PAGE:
Marcel Proust, Finding Time Again, translated by Ian Patterson (London: Penguin, 2003), 342-343

[Pictured, the last manuscript page of À la recherche du temps perdu, via Gallica Proust.]

Proust posts, via Pinboard

comments: 9

Elaine Fine said...

Beautiful post, Michael. I thought I'd say that in "public." Did you notice that the book Proust was using to write in had pre-printed page numbers? What a novel idea for a manuscript book!

Anonymous said...

Congrats on the achievement, and for the lovely tribute to Proust.

The de Botton is a fun read; I say go for it!

Michael Leddy said...

Thanks, Elaine, and thanks, Diana.

You can still find books with printed page numbers, but they tend to be for bookkeeping or lab work. Those page numbers are from the dowdy world -- where someone would see a notebook as having long-term value as reference material.

I just requested de Botton's book from the library.

Anonymous said...

*hangs head in shame* When I first read about your reading Proust I told myself I would too - now you've finished, and I haven't even started yet. I'm starting tonight!

And yes, congratulations!

Michael Leddy said...

"I'm starting tonight!"

Go for it, CW. You'll probably find that reading Proust becomes something akin to a ritual. For me it almost always involved a preparatory cup of coffee and the same reading spot (sitting on the floor, leaning against the side of an upright piano with a pillow behind my back). There are some really slow spots (for me, long stretches of The Guermantes Way), but when you hit them, just keep going. It's worth it.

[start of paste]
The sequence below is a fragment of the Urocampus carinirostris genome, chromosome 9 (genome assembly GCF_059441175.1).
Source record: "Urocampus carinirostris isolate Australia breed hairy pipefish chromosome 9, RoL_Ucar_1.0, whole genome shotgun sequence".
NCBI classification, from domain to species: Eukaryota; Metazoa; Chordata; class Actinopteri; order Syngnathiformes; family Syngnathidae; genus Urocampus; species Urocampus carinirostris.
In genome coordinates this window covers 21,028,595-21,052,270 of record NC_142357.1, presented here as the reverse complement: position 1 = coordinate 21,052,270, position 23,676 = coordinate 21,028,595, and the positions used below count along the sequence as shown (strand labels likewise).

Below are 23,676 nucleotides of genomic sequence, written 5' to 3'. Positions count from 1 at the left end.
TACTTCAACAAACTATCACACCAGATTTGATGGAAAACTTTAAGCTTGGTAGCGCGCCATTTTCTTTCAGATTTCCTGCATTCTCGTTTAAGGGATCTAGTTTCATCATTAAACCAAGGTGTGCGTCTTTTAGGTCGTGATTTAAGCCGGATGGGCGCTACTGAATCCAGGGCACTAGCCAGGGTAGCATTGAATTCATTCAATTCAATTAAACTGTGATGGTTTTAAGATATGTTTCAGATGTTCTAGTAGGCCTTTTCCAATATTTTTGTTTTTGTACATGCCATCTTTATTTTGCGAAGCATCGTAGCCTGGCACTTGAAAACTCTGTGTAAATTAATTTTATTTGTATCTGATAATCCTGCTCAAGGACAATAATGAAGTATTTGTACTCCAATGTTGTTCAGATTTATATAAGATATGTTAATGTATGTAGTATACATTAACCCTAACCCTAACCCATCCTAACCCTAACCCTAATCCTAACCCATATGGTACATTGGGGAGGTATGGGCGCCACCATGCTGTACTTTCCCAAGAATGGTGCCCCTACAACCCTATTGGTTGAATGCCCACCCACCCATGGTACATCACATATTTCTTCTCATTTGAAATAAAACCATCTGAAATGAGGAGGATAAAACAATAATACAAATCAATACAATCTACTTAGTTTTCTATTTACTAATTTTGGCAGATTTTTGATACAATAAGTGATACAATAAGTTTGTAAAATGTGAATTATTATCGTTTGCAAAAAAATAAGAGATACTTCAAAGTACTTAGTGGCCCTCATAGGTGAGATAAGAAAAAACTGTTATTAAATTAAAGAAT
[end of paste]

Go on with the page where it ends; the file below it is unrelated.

Lee said...

A magnificent quotation.

Anonymous said...

You might want to look for a copy of A Proust Souvenir, by William Howard Adams & Pau Nadar. Amazon claims to have new copies, but I am not confident it actually does. But you can find used ones, if not. There are some for under 5 dollars on

The book is a collection of photographs of many of the people who were templates, in whole or in part, for various of Proust's characters. Proust's relationship to these people is briefly described in connection with each photo.

You might also want to take a look at The Magic Lantern of Marcel Proust, by Howard Moss. It is barely over 100 pages long, but I found it very interesting in its discussions of the significance of such things as gardens and windows in the books.

(Forgive me if you already mention these things on your site - I've just discovered it & need to do some exploring!)

Michael Leddy said...

Thanks for the suggestions, Harmon. I did mention Howard Moss' book, which I found in a used-book store. I will look for A Proust Souvenir.

Blogaulaire said...

That's great! I've not finished a single Proust novel. I yearn for peace and repose to do the reading, I suppose. Recently I come across references to French philosopher Deleuze's reading of Proust. I guess such secondary sources and philosophizing compared to the sensitive essay you just wrote fresh from the novel, are not good enough.

My fresh, new blog is at

Since your email is hidden, could you at least check out my blog and, liking it I hope, drop me a line? Being new, my traffic per day is less than a dozen regulars, mostly in Canada. I want to connect with readers far and wide, naturally.

Keep at sharing your critical comments and reading list, please.